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Phil's Rambling Rants

March 11th, 2009

March 11th, 2009
11:18 am


Book review: The Atrocity Archives
I have a stack of backed up book reviews.  First on the pile is The Atrocity Archives by Charles Stross.

This book comprises a slightly short novel, "The Atrocity Archive", and a novella, "The Concrete Jungle", both previously published.  The two episodes connect reasonably well.  There is another volume of these stories and I'm not sure how they all fit together, but this volume stands alone well enough.

Stross is a very good world builder, and this book is no exception.  The major assumption the world is built on is a very weird one.  It posits that the structure of reality is such that simply performing certain kinds of mathematical calculation can actually have meaningful effects which would otherwise be described as magic.  Odd as it is, I'd almost be ready to call this science fiction, except that he also includes some other, more traditional magic that doesn't come from the same source and isn't well justified.  The mathematical basis of the important magic provides the excuse for enough references to obscure higher mathematics to warm any math geek's heart.  The magic is very dark, Lovecraftian stuff; this book could be shelved as horror as well as fantasy.  This is juxtaposed against a satirical depiction of bureaucracy run amok; the horror of extradimensional brain eaters is mixed with the horror of accounting for paper clips, so that we're not quite sure if the latter is just comic relief, or if the analogy between the two is really the main point of the book.  Against this background, we have plenty of breathless action and things blowing up.

Too far into horror to really be to my taste, but well done for what it is.  7 out of 10.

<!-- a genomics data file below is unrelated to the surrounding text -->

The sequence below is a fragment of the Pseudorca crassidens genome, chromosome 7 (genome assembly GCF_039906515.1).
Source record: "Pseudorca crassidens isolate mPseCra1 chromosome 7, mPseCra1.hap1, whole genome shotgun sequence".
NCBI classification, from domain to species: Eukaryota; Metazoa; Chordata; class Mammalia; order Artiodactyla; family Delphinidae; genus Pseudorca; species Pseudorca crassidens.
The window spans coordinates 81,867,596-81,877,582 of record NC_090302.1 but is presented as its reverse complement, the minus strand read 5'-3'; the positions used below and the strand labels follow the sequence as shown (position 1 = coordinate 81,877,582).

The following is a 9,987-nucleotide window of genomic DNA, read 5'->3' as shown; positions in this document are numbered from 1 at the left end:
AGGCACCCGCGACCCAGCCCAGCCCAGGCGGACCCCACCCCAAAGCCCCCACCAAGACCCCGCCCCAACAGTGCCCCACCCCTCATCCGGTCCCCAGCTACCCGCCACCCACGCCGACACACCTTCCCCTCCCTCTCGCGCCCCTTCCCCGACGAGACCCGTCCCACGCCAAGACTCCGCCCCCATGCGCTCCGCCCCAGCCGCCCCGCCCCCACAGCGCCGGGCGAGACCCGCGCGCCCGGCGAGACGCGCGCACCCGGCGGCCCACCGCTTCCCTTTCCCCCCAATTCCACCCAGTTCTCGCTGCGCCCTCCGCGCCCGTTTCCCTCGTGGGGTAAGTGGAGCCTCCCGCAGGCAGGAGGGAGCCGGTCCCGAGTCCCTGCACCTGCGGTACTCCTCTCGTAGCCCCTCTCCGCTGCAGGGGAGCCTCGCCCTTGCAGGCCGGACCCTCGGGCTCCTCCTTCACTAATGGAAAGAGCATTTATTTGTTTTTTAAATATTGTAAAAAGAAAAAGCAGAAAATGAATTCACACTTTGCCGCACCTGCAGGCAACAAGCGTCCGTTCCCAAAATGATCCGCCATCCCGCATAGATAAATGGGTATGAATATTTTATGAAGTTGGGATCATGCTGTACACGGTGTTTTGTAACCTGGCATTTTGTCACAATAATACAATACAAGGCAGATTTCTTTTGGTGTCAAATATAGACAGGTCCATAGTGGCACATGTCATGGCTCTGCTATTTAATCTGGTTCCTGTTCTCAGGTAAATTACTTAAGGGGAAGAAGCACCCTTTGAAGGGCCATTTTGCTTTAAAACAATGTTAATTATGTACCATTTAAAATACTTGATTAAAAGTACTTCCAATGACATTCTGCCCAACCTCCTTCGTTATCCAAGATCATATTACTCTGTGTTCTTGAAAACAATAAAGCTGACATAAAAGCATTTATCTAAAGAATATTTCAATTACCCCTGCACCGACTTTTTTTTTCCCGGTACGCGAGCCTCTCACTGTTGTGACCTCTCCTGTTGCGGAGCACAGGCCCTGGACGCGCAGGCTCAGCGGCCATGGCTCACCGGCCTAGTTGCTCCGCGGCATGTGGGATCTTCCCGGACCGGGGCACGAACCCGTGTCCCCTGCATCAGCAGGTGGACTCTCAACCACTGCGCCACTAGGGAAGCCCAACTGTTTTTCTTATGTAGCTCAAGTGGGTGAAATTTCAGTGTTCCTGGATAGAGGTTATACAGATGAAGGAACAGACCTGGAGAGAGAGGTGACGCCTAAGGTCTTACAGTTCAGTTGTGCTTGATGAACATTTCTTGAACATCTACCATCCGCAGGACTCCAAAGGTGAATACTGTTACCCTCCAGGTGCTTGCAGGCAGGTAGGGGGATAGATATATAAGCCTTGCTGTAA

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12:21 pm


Book review: By Schism Rent Asunder
The next book review on my pile is By Schism Rent Asunder by David Weber.

This is the direct sequel to Off Armageddon Reef, which you should definitely read first.  This volume advances the overall story arc and ends at an only slightly frustrating place.

I could find a lot of reasons to say this is a poor book.  The whole world is very contrived to create the setting Weber wanted to play in and call it science fiction, and in this book some new details about the history are revealed that border on deus ex machina.  The level of gratuitous detail about the workings of sailing ships, cannon, naval battles, and such is down from the first book but still pretty high.  Several major plot points, while emotionally satisfying, are just too pat; things shouldn't work out quite so perfectly except at the end of a fairy tale.  It is the measure of Weber's writing that, in spite of being aware of all this, I just couldn't put this book down.

While most of the wider story (beyond the interactions of the individual characters) is pretty whimsical, this book reaches for the profound in its examination of religion.  In explaining why the bad guy's version of the world religion is evil, but the good guys really are good guys and really are motivated by genuine faith, it comes pretty close to articulating how I feel about organized religion.

A lot of people will probably argue that this book doesn't deserve to be called great.  It does have real weaknesses.  But it grabbed me so hard that I can't give it less than a 9 out of 10.

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